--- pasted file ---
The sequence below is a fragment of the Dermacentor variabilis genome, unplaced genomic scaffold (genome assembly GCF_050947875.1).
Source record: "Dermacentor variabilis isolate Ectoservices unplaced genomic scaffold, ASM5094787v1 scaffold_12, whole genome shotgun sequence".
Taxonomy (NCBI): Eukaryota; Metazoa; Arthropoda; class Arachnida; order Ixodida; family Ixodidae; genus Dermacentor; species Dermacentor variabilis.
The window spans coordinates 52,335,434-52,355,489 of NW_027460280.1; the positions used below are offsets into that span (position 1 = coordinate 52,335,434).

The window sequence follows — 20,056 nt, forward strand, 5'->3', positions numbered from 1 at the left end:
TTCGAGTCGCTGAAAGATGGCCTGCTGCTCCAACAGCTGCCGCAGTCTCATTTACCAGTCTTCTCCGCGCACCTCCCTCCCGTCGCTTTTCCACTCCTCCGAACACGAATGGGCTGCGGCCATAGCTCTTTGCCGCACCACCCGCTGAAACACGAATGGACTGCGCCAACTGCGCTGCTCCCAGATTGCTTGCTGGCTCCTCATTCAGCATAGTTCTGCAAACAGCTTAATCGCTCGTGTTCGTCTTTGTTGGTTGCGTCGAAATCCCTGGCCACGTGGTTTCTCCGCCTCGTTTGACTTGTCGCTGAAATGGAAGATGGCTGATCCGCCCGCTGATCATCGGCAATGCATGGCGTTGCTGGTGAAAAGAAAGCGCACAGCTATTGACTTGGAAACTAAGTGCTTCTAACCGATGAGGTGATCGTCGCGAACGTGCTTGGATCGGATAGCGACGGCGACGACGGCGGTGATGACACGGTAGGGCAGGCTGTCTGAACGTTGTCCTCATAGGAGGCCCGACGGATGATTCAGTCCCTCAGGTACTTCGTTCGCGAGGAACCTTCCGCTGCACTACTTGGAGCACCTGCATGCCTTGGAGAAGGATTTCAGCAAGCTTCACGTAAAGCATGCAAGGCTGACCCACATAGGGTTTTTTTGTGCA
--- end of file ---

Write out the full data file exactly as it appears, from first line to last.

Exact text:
The sequence below is a fragment of the Dermacentor variabilis genome, unplaced genomic scaffold (genome assembly GCF_050947875.1).
Source record: "Dermacentor variabilis isolate Ectoservices unplaced genomic scaffold, ASM5094787v1 scaffold_12, whole genome shotgun sequence".
Taxonomy (NCBI): Eukaryota; Metazoa; Arthropoda; class Arachnida; order Ixodida; family Ixodidae; genus Dermacentor; species Dermacentor variabilis.
The window spans coordinates 52,335,434-52,355,489 of NW_027460280.1; the positions used below are offsets into that span (position 1 = coordinate 52,335,434).

The window sequence follows — 20,056 nt, forward strand, 5'->3', positions numbered from 1 at the left end:
TTCGAGTCGCTGAAAGATGGCCTGCTGCTCCAACAGCTGCCGCAGTCTCATTTACCAGTCTTCTCCGCGCACCTCCCTCCCGTCGCTTTTCCACTCCTCCGAACACGAATGGGCTGCGGCCATAGCTCTTTGCCGCACCACCCGCTGAAACACGAATGGACTGCGCCAACTGCGCTGCTCCCAGATTGCTTGCTGGCTCCTCATTCAGCATAGTTCTGCAAACAGCTTAATCGCTCGTGTTCGTCTTTGTTGGTTGCGTCGAAATCCCTGGCCACGTGGTTTCTCCGCCTCGTTTGACTTGTCGCTGAAATGGAAGATGGCTGATCCGCCCGCTGATCATCGGCAATGCATGGCGTTGCTGGTGAAAAGAAAGCGCACAGCTATTGACTTGGAAACTAAGTGCTTCTAACCGATGAGGTGATCGTCGCGAACGTGCTTGGATCGGATAGCGACGGCGACGACGGCGGTGATGACACGGTAGGGCAGGCTGTCTGAACGTTGTCCTCATAGGAGGCCCGACGGATGATTCAGTCCCTCAGGTACTTCGTTCGCGAGGAACCTTCCGCTGCACTACTTGGAGCACCTGCATGCCTTGGAGAAGGATTTCAGCAAGCTTCACGTAAAGCATGCAAGGCTGACCCACATAGGGTTTTTTTGTGCA